Monday was Columbus Day in the United States. Traditionally, American schools taught children that the Italian explorer has a holiday because he “discovered the New World.” That’s not true, of course. But he did ignite a cultural exchange that shaped the world we live in today.
For example, Europeans discovered now-familiar foods like tomatoes and chocolate. Native Americans discovered hard liquor and learned to ride horses. The Europeans brought the deadly gift of smallpox. The natives gave them syphilis in return. The exchange went both ways … but the Native Americans invariably got the short end of the stick.
This pattern continued when it came to language. Many native languages were lost forever. But some words from indigenous languages live on today as loanwords. For example, check out these 12 English words with Native American origins:
English Words That Come From Algonquian
The Algonquian language family consists of about 30 languages spoken by Native Americans across the US and Canada. Unfortunately, many of these languages are either severely endangered or extinct. Did you know these four words were originally Algonquian?
Well, now you do.
Caucus: Wikipedia defines a “caucus” as “a meeting of supporters or members of a specific political party or movement.”Although it originated in the British colonies, it’s used across the English-speaking world now. It may originate from the Algonquian word for “counsel”, which is ‘cau´-cau-as´u’. Another possibility is the Algonquian cawaassough, which means advisor, talker, or orator.
Hickory: Hickory dickory dock, the mouse ran up the clock … Thank the Algonquians for this old nursery rhyme, It wouldn’t be the same without hickory, which comes from the Powhatan word pocohiquara. Pocohiquara was basically hickory nut milk. The next trendy nut milk at your local supermarket, maybe?
Possum or Opossum: This odd-looking animal known for playing dead when threatened. Its name comes from the Powhatan word apasum, which translates to “white dog-like animal.” When Europeans colonized Australia, they borrowed the word to describe an unrelated but similar marsupial.
Woodchuck: How much wood would a woodchuck chuck? None, if not for Narragansetts, who named this little animal ockqutchaun. This was later anglicized into “woodchuck,” which sounds as if it could have been part of the English language forever.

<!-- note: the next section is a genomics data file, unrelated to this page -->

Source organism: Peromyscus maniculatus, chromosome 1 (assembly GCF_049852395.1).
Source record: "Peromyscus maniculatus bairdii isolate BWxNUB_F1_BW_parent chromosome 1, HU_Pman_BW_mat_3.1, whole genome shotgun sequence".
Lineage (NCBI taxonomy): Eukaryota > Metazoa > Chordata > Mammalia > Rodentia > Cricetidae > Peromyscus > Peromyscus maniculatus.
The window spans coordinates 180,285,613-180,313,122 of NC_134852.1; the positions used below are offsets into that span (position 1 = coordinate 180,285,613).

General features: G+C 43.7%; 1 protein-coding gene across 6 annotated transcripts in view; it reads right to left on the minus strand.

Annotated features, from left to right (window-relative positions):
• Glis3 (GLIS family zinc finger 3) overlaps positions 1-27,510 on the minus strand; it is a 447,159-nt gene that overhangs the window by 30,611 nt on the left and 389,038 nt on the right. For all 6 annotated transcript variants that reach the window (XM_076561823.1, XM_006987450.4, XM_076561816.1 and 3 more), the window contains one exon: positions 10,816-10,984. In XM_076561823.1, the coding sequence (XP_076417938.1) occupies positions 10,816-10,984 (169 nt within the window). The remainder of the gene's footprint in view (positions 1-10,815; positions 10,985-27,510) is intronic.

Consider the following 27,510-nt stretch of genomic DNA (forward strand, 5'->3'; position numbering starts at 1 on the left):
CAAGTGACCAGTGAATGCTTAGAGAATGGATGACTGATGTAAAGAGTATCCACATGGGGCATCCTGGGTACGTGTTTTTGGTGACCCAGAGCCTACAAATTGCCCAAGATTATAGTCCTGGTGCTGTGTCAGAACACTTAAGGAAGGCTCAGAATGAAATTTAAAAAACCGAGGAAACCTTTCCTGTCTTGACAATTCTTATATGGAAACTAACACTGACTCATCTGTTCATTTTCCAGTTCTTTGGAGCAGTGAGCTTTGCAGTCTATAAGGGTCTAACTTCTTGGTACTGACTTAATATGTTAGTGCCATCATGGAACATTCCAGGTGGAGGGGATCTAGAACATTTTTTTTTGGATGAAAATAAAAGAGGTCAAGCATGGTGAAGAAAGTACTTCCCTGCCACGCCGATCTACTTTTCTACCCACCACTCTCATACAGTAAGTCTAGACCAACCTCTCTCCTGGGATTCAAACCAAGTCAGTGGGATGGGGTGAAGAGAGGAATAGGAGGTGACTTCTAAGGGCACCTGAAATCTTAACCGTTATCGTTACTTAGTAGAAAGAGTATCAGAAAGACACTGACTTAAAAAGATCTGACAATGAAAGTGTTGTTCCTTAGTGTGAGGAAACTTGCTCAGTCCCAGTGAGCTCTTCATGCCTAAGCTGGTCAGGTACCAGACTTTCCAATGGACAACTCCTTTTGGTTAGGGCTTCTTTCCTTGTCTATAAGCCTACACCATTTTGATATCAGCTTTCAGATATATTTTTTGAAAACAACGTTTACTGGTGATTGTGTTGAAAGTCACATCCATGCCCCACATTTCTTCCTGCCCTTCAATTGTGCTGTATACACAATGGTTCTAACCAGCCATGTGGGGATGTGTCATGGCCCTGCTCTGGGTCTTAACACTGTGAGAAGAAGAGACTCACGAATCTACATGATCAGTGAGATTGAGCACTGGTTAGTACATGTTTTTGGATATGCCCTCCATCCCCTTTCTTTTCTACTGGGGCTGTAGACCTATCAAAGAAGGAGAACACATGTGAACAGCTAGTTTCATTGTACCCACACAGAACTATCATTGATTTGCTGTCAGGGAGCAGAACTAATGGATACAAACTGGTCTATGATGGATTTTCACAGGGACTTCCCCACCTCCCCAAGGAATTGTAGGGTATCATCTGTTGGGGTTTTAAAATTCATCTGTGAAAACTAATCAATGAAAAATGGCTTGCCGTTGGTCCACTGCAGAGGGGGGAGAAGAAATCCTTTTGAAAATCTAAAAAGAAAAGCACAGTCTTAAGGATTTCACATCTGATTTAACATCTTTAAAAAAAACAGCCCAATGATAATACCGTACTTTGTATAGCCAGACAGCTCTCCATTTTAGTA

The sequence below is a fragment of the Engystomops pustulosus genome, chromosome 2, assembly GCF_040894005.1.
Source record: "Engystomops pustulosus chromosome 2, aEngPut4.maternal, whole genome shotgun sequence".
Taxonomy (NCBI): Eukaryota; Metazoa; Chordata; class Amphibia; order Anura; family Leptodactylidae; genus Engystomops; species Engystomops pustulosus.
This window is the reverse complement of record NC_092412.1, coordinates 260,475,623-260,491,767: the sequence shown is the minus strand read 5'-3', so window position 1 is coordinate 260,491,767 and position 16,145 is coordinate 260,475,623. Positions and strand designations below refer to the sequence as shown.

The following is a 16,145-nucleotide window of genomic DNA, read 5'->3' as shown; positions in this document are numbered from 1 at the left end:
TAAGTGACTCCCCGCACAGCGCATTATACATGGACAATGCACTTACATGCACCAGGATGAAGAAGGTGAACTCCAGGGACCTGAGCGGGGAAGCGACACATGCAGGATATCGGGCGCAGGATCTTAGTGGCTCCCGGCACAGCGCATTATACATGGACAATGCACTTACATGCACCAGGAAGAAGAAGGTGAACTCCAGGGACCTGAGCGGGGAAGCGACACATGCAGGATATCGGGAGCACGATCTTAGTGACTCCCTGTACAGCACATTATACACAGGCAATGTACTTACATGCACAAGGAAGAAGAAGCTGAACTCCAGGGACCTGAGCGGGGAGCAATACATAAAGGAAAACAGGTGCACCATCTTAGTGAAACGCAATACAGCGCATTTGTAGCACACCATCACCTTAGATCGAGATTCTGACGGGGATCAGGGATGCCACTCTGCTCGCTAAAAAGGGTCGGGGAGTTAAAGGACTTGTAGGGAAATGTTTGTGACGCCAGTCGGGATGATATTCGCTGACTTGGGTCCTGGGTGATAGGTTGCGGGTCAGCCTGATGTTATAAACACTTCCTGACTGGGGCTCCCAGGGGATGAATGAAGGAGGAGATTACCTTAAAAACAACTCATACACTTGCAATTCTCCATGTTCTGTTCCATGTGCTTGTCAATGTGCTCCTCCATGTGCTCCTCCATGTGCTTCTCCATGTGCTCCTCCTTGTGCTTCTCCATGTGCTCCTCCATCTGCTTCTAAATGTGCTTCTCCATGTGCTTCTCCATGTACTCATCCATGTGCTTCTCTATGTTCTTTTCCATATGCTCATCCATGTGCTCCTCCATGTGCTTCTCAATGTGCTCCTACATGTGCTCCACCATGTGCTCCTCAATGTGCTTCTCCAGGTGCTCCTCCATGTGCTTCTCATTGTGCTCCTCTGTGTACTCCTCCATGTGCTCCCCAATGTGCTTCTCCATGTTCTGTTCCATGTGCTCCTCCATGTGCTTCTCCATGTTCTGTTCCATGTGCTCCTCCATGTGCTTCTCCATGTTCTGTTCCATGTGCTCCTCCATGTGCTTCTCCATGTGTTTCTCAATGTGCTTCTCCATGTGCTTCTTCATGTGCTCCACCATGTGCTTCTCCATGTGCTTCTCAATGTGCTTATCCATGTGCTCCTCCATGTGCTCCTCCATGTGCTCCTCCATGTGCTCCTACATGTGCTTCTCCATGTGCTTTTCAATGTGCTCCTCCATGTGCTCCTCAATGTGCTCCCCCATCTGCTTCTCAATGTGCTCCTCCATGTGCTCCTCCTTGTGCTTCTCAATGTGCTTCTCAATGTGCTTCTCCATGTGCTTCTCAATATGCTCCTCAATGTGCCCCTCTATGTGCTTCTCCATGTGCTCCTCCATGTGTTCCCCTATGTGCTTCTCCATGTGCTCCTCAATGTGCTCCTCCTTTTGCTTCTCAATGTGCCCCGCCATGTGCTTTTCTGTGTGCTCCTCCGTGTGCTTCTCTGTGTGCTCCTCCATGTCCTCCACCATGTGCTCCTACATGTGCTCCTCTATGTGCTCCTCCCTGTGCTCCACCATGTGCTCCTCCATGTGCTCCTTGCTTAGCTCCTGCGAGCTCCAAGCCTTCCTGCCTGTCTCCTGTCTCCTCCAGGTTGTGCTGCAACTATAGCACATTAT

English Words that Come From Nahuatl
Nahuatl is a family of languages and dialects that hail from Mesoamerica. It was the language of the Aztecs. But you probably speak a few words of Nahuatl, too. Check out these loanwords:
Avocado: Why do we call avocados “avocados?” Because the Aztecs thought they looked like testicles. No joke, the word avocado originates from the Nahuatl word āhuacatl, which means “avocado” or “testicle.”
Chili: Chili peppers originated in the New World. Did you know there were no chili peppers anywhere else in the world until after the Columbian exchange? It’s hard to imagine Indian food or Thai food without them! Chili comes from the Nahuatl word chīlli.
Shack: The word “shack” likely comes from xahcalli, which means “grass hut.”
English Words that Come from Arawakan Languages
Traditionally, the Arawakan language family was spoken throughout South America, in Central America in the Caribbean. When Columbus first landed in the Bahamas, the natives spoke an Arawakan language.
In honour of those long-gone natives and the languages they spoke, here are 5 familiar words that made their way from Arawakan languages into English.
Barbecue: These days, the United States and Australia are both famous for barbeque. But they didn’t invent the word. It comes from the Arawakan word barbakoa, which means “framework of sticks.”
Canoe: The word canoe comes from the Taíno word kanowa, or “boat.”
Hammock: Hammocks symbolize relaxation around the world today. For that, we can thank the Taíno and their hamaka.
Savanna: When you hear the word “savanna”, do you think of Africa? Africa’s savannas are iconic, but the word itself comes from the Taíno word sabana.
Cannibal: Cannibalism is one of humanity’s oldest taboos. Accusations of cannibalism (true or not) have also been frequently used to characterise indigenous people as “savages” and fair game to be enslaved or colonised. You can see this tendency in the origins of the word itself. “Cannibal” comes from the Taíno word kaniba. And kaniba means “person from the Caribbean.”
There’s a movement afoot in the US to reclaim Columbus Day for Native Americans. Some cities and states have begun to celebrate “National Indigenous Peoples Day” instead of Columbus Day. Some people call Columbus a courageous explorer. Others call him a deranged, blood-and-gold obsessed lunatic (and no matter what else he was, he was that). Either way, it’s important to honour the native people who lost so much as a result of his “discovery.”
Did any of the words with Native American origins in this list surprise you? Let us know in the comments!